Music Opinion

Better 'Believe' the DMA's have got you covered

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The DMA's are a world-renowned band, but you might be yet to discover them (Image via Wikimedia Commons)

From country to rock, indie to Indigenous, it's been an exciting week for Australian music, including a win for a band more people need to know about. IA music man David Kowalski shows us why Australia's music scene is still world-class.

DMA's WINNING THE HOTTEST 100

In the news this week is the recent Triple J Hottest 100 event marking 20 years of the breakfast show staple, Like a Version, where musicians both local and international are asked to play a cover song of their choosing. Listeners were asked to vote for their favourite moments from the segment.

The winner was Sydney band the DMA's doing their cover of the 1999 Cher track, Believe. The sad thing is that for a lot of Australians, this cover is the only DMA's performance they are aware of, as exemplified by the fact that they had to play it during the halftime entertainment at the AFL grand final in 2020.

The fact that they play the main stages of huge festivals like Glastonbury and The Isle of Wight in the UK every year or two seems lost on those that program playlists in Australian media circles.

Congratulations to the band on picking up the win. Personally, I think the voting constituency did Alex Lahey a disservice by not voting her superlative version of My Chemical Romance’s Welcome To The Black Parade into the top 10, but that’s democracy in action for you.

THE SUMMERTIMES

The Summertimes are something of an indie supergroup, featuring Ashley Naylor (formerly of Paul Kelly’s band, currently with both The Church and his own band, Even), Steve O’Brien (drummer for Tumbleweed) and Steve Bull (bassist for Icehouse). They bring the sunshine and the pop, they produce music that will sound great on a drive to the beach and will also raise your body temperature on these chilly winter mornings.

Their debut self-titled album has just dropped, featuring 33 minutes of coastal vibes and pounding surf. It's the perfect escapism for your ears while the frost crunches under your feet.

KATE GILL — BORING

From Brisbane, Queensland comes a young singer-songwriter named Kate Gill, whose quiet and understated work is fascinating all the more for the subtle way it gets under your skin and worms its way into your ears. Her latest track, ‘boring’, is anything but. Ethereal and mysterious, it's a paean to staying home and taking time out from the world.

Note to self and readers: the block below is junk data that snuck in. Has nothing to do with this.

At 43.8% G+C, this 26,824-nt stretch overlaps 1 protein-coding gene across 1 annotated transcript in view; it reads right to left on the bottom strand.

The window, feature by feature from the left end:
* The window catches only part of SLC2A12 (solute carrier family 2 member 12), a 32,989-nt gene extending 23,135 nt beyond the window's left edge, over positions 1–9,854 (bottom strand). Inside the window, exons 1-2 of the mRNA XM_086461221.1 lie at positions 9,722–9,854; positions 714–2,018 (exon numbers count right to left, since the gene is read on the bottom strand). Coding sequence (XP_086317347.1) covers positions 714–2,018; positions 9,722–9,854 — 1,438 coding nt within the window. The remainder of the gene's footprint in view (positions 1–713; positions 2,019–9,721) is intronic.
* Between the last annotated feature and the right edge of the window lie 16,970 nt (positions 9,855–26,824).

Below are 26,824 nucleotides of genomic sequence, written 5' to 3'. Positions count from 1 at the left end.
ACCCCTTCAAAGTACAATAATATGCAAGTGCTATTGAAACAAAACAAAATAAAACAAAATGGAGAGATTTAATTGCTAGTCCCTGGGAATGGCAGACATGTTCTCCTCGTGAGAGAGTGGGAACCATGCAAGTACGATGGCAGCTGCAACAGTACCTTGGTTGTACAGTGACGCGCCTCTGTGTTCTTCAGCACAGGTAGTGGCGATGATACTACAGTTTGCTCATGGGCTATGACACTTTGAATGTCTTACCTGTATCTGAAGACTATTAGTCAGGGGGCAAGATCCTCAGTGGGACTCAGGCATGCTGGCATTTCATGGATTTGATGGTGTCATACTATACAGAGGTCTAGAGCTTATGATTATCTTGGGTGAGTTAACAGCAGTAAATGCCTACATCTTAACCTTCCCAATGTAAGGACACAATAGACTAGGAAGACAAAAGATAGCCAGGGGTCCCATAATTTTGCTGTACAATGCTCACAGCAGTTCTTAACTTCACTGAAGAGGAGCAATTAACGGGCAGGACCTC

She has already amassed a huge following on TikTok and other social media platforms. It’s only a matter of time before the rest of the world catches up with her.

FRED LEONE — YIRIMI GUNDIR

Fred Leone is an exciting First Nations artist from Queensland, with his Butchulla family from K’Gari (formerly known as Fraser Island) and his Garrwa and Yanyuwa family from the Gulf of Carpentaria. His debut single, Yirimi Gundir, is a breathtaking piece of music, steeped in the millennia-old history of his culture.

The track premiered at the MCG during the Dreamtime round of the AFL in 2023, and the single comes with the original and a stunning remix by Leone’s producer friend, Trials. Sung in language and full of traditional rhythmic elements, this is a future classic in the making. 

TWO TONE PONY — STORMY WEATHER

David Kirkpatrick is one of the members of the First Family of Australian Country Music. The only son of the late Slim Dusty and the just-as-legendary and groundbreaking songwriter, the recently departed Joy McKean.

Kirkpatrick was on stage with his family from a young age, and while his older sister, Anne, carried on in the family business and became a country star in her own right, David took a different path, going on to be a specialist in emergency medical care. Now, however, he has decided to return to his interest in music with his new band Two Tone Pony, named after a vintage Ford Mustang.

The band’s latest single, Stormy Weather, is a love song to David’s wife and it is a galloping country-rock banger. The video is filmed in the town hall of Mangrove Mountain in the NSW Central Coast hinterland — the type of old-time country hall that Slim and Joy used to love performing in, making the circle of life complete.

LISTEN TO THIS WEEKS SPECIALLY CURATED PLAYLIST BELOW:

David Kowalski is a writer, musician, educator, sound engineer and podcaster. His podcasts 'The Sound and the Fury Podcast' and 'Audio Cumulus' can be heard exclusively here. You can follow David on Twitter @sound_fury_pod.

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